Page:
Grade: 78% (C+)
Last we heard from the Boulder, Colorado synth pop duo Chairlift, we were tapping along to "Bruises" on an iPod Nano commercial. On their latest release, Something, they maintain much of the pop fundamentals with an arcane side gleaming over many of the tracks. The synths are lower and darker than their debut, and the percussion pieces play off of these with a majestic similarity. These new themes certainly make the follow up to Does You Inspire You different and a little more interesting.
This isn't to say that the album is entirely enigmatic. Instead, the darker tracks contrast the poppier tracks and allow for the record to have more substance than some of the more bland indie-pop LP's we have heard recently. From the first two tracks, the listener is interpreting shady vibes from the sounds and lyrics, yet the third track, "I Belong In Your Arms," beckons back to the pop-elements that burst this duo onto the scene a few years back. It goes against the gloomy 80's feel of the opening tracks with a dance-ish, girls night out, 80's glee sound. Caroline Polachek sounds more like a rising 80's diva ready to sit in on an interview with Oprah rather than an emotional tween like Gretchen Ross.
These 80's influences are scattered throughout the record. The driving beats accompanied by dark and dreamy synth layers flow well next to Polachek's voice and she clearly has experience shifting her voice to help a songs development. The production levels aren't through the roof but the record has smooth transitions from sample to sample. This helps give it a cohesive feel, and while only a few tracks stand out, allows it to be an enjoyable album to listen to.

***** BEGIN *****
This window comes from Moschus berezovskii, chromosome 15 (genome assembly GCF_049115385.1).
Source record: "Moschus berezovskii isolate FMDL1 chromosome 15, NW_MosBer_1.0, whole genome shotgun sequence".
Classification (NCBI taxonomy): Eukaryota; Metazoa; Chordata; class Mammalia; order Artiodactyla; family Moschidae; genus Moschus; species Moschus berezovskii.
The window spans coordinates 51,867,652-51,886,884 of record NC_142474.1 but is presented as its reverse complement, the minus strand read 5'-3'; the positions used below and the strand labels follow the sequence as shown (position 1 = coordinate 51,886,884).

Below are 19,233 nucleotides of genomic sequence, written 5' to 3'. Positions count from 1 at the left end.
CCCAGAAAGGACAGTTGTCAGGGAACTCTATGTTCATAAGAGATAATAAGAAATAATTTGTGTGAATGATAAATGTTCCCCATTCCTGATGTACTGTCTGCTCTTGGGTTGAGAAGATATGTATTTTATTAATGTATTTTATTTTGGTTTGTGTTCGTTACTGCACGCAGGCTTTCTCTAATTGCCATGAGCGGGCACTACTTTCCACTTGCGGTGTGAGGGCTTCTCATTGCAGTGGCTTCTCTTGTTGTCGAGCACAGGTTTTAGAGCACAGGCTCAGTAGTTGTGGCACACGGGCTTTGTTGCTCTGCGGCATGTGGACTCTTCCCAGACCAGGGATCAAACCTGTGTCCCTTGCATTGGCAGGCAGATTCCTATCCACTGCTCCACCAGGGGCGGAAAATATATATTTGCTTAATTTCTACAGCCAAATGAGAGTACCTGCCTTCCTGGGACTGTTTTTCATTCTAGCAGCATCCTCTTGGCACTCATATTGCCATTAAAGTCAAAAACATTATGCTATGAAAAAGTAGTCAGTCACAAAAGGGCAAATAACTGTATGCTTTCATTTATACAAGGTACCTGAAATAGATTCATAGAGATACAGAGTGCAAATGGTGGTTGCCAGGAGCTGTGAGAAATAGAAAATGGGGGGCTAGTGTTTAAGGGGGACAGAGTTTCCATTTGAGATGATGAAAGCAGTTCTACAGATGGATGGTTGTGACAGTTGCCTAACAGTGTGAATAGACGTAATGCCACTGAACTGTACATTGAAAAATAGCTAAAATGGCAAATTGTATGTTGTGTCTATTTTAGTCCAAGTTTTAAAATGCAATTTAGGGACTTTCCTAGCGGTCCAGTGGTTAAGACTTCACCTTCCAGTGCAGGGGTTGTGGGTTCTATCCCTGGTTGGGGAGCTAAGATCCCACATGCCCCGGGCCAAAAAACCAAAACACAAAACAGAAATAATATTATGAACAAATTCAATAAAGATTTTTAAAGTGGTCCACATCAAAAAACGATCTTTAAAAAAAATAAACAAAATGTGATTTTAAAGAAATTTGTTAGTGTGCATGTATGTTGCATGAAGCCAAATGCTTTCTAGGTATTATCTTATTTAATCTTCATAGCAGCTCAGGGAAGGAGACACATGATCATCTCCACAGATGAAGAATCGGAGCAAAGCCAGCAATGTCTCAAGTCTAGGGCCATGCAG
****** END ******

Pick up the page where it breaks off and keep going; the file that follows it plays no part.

Of the standouts are the two back to back singles towards the back end of the album. Over five-minutes, "Amanaemonesia" includes a foot-tapping rhythm surrounded by a strong bassline which leads into a pensive chorus. While Caroline's voice is endearing, background vocals echoing, "mistaken for magic," in the chorus and her veiled vocal bridge gives the song a Salem Witch kind of attitude and works well with the album's back and forth themes. On the lighter side, "Met Before," is simply a quick punch in the mouth of hooks and catchy synths.
While indie-pop albums are difficult to compile due to an overwhelming demand for quick and catchy songs like "Met Before," Chairlift does a nice job to keep the listener off-balance with their ability to strike from multiple influences and motifs. Because their style doesn't have the capacity to blow someone away as of yet, they have done a nice job to pack in these elements and influences into a substantial record and gestures towards a bright future.